Manets A Bar at the Folies Bergere

Manet’s A Bar at the Folies-Berg;re
Manet’s painting, A Bar at the Folies-Bergère, was an integral factor in the rise of a new era in art; through the emergence of a contemporary Parisian city, Modern art began to flourish during the late 1800’s.Being a painting of extreme complexity and ambiguity, many art critics have commented on the formal aspects of the painting, as well as the social reactions to this specific, and novel form of art. The purpose and meaning of the mirror behind the lady and the disparity of reality versus reflections, pose immense controversy and are discussed in Robert Herbert’s essay, Impressionism: Art, Leisure, & Parisian Society, Bradford R. Collins, Twelve Views Of Manet’s Bar, Jack Flam’s “Looking into the Abyss: The poetics of Manet’s A Bar At the Folies-Berg;re”, and T.J. Clark’s, The Painting of Modern Life.Moreover, these authors’s united their interpretations of this painting with the idea of a new Parisian lifestyle and conduct.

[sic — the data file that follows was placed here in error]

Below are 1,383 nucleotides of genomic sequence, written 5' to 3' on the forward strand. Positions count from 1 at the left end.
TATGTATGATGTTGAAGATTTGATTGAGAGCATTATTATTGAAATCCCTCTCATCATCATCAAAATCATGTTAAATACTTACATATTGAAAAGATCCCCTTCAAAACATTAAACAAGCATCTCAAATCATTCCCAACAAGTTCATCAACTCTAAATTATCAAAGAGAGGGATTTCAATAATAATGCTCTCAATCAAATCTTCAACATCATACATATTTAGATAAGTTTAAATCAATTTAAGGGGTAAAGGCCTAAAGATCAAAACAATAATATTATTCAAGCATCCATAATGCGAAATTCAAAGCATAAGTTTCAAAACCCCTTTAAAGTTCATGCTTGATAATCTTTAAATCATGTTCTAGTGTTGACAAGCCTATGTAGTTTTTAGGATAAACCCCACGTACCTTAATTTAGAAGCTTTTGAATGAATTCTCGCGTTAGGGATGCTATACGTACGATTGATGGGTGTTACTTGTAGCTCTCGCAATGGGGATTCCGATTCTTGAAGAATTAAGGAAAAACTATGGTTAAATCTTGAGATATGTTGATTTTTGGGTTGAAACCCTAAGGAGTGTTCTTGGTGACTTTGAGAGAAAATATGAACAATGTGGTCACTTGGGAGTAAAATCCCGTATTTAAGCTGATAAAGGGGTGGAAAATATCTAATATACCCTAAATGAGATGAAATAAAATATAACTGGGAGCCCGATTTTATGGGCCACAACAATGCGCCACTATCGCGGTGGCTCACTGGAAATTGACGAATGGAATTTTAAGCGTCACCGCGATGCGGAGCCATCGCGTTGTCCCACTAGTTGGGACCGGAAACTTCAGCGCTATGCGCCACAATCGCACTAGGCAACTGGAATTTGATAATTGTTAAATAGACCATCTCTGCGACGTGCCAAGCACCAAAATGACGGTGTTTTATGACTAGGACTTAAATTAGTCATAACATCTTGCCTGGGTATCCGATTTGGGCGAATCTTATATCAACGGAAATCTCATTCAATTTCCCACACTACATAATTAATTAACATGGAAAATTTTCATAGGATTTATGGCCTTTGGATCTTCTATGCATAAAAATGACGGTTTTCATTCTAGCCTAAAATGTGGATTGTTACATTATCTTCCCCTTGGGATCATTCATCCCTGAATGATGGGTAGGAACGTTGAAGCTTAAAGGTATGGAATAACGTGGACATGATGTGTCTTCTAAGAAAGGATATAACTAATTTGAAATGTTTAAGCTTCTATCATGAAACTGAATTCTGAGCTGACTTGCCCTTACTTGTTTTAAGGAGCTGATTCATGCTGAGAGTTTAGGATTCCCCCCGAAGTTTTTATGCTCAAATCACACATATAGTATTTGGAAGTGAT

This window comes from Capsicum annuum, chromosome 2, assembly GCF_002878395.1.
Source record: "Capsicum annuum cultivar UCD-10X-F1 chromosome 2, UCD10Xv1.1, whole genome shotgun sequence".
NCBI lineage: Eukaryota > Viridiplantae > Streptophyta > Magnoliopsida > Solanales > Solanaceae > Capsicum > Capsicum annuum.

Presented in this painting is the scene of a young, engaging barmaid at the Folies-Bergère music hall.She is standing behind a marble counter, which is covered with wine bottles, fruits, and flowers.Behind her are the essential element of the painting; the mirror that reflects the setting in which she is serving, as well as a peculiar man with a moustache.The barmaid, is confined to the narrow space behind the bar, however in the reflection, Manet introduces the new recreational activities of the elite, and sophisticated Parisians.Despite her lack of expression, Herbert clearly states that Manet has given the barmaid facing the audience a feeling of dignity and self-worth, contrary to the Parisian customs.It was thought that women were hired to increase the sales of drinks, and were made as vehicles for sexual favors, and other kinds of business. Herbert also says that barmaids at the time were known for “loose morals.”He s…

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